June the 29th, 2022 - Well known Croatian mathematician Toni Milun has explained what's going on with the current inflation crisis, and offered advice to those wondering how they can improve their situations, stating that we could all be a little bit more financially literate.

As Poslovni Dnevnik writes, Croatian mathematician Toni Milun explained the meaning of inflation in real life, practical terms, and discussed just how much it affects the purchasing power of regular people and how we might better cope with all this, as reported by N1.

In a video, Croatian mathematician Toni Milun went into more depth about the practical side of inflation which is affecting each and every one of us in some way or another.

"When compared to last year, inflation is higher than 10 percent. This means that people who earned a monethly salary of 7,000 kuna last year, and still do today, can buy on average what they could last year for 6,300 kuna now. Inflation doesn't really mean the same thing for everyone.

People who use products which have been more affected by inflation, things which have become more expensive, such as fuel for a person who drives often, have more issues with ongoing inflation than someone who uses public transport that hasn't risen in price. If we want our purchasing power to remain the same, then our wages should increase by these 10 percent compared to last year. If they haven't grown by 10 percent, then we're a little poorer,'' explained Milun.

He also referred to the movement of interest rates. ''As for the interest rates, if a person has a variable interest rate, you need to check what it's tied to. I'm talking about the period from next month onwards. Everyone with an NRS interest rate - don't worry, you can relax for now. But if it’s Euribor, then make sure you look at the date it changes because new annuities arrive in July, it may be higher especially if you have a home loan you recently took out. It can be a few hundred kuna higher. Go to the bank, try to negotiate better terms,'' Croatian mathematician Toni Milun warned.

However, Milun is convinced that we will overcome these challenging times.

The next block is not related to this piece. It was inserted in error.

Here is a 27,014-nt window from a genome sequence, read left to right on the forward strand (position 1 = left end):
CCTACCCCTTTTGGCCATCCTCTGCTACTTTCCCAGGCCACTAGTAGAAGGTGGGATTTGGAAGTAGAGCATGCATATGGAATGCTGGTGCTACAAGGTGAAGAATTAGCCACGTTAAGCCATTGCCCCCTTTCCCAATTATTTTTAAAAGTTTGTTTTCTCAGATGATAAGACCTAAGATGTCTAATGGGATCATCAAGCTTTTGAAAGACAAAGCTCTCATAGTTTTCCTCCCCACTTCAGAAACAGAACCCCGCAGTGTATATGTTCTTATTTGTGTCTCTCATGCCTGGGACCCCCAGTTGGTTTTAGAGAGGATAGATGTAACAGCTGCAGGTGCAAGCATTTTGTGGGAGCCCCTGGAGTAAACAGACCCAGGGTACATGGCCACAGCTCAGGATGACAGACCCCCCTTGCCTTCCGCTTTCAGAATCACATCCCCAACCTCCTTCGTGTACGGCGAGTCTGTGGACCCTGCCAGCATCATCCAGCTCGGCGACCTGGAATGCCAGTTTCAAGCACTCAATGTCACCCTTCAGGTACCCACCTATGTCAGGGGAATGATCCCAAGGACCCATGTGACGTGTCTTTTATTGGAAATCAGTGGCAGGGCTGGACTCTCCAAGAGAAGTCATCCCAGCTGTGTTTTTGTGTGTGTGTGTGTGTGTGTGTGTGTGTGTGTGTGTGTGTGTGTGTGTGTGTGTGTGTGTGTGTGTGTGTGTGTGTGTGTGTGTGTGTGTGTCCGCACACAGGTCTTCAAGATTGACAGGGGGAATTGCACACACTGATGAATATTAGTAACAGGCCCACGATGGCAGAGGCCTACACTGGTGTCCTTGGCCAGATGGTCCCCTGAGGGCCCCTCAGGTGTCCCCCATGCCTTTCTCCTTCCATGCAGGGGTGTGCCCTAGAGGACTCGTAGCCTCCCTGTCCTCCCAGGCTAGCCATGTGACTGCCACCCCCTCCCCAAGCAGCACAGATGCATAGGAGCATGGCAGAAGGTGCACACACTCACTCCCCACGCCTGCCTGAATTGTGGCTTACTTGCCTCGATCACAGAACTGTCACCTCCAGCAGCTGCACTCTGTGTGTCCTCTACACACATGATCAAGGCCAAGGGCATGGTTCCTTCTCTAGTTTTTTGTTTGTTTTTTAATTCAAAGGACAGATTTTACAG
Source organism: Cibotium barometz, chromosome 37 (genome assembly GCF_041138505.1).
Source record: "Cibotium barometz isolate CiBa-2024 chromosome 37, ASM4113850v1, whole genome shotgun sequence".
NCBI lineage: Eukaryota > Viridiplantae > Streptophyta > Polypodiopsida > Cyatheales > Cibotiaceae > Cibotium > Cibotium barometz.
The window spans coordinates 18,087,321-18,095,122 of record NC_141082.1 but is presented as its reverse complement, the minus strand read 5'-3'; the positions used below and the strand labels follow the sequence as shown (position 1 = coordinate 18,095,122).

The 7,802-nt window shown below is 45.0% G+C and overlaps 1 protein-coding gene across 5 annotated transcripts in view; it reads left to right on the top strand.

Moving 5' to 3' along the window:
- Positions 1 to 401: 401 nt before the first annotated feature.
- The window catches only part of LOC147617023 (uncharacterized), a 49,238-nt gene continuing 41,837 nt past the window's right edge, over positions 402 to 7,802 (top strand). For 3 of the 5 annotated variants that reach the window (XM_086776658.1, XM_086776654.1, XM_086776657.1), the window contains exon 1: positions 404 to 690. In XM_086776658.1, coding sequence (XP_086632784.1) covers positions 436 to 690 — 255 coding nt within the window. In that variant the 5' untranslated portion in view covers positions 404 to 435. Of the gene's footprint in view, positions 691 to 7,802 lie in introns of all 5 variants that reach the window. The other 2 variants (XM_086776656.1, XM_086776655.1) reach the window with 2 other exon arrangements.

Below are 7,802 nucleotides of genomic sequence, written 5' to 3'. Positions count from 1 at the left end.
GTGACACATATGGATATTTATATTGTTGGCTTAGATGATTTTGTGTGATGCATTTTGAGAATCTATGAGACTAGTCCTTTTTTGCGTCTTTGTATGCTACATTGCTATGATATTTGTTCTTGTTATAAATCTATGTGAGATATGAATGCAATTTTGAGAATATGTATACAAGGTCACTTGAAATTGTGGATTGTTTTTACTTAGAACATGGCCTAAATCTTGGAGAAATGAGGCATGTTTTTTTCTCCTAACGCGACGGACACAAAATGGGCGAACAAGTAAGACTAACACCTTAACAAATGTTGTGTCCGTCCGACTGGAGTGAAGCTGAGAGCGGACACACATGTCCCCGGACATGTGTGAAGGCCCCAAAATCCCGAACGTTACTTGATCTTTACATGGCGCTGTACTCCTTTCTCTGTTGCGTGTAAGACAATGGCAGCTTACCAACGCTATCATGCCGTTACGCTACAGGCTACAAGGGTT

"We can all become more financially literate. Educate yourself, because doing that now has become very important ", Milun advised.

For more, make sure to check out our dedicated lifestyle section.

Sunday, 19 June 2022

Conflict of Interest Commission Fines Croatian PM Plenkovic 3000 Kuna

June the 19th, 2022 - At a recently held session, the Commission for Deciding on Conflict of Interest passed a unanimous decision according to which Croatian PM Plenkovic was fined 3,000 kuna for incompatibilities when listing his assets and income, which he can pay in three equal installments.

As Poslovni Dnevnik writes, this was confirmed by the President of the Commission, Natasa Novakovic, as reported by, and the aforementioned commission launched proceedings against Croatian PM Plenkovic back in early October last year.

In the period from 2016 to 2018, he reported higher income for his wife than what was really the case. It was stated that her annual salary stood at 121,385 kuna, and during 2016, 2017 and 2018, she actually received significantly less than that because she was on maternity and then parental leave until the third year of their child's life.

In addition to that, Croatian PM Plenkovic failed to state that back in 1997, his wife inherited a third of a plot in the cadastral municipality of Makose near Dubrovnik, which spans a total of 759 square metres, with a house of 61 square metres also skipped.

Namely, the Prime Minister's wife is the co-owner of a third of the plot she inherited as a minor after her father's death and, as she claims, she didn't even know about the co-ownership share because she doesn't use the property whatsoever.

Officials are required to provide accurate information

Croatian PM Plenkovic did appealed against the decision of the Commission for Deciding on Conflict of Interest due to the proceedings initiated against him. In addition to his salary, his wife earned other income during that period, and she didn't consider it appropriate to report a smaller amount, it is stated in his statement, which was read on Friday at the session of the Commission.

As for not registering the property she acquired way back in 1997 in the municipality of Makose near Dubrovnik, it is stated that Ana Maslac Plenkovic didn't know that she had even become the co-owner of that property, so, as was stated in Plenkovic's statement, the Prime Minister himself couldn't have possibly known about it either.

It was explained at the session that this was only a very minor disparity, but it was also pointed out that officials are obliged to provide absolutely precise data.

Having in mind these two omissions, the Commission determined that there was indeed an issue, and that Croatian PM Plenkovic would have to pay a fine in the amount of three thousand kuna, which can be paid in three equal installments.

For more, make sure to check out our dedicated politics section.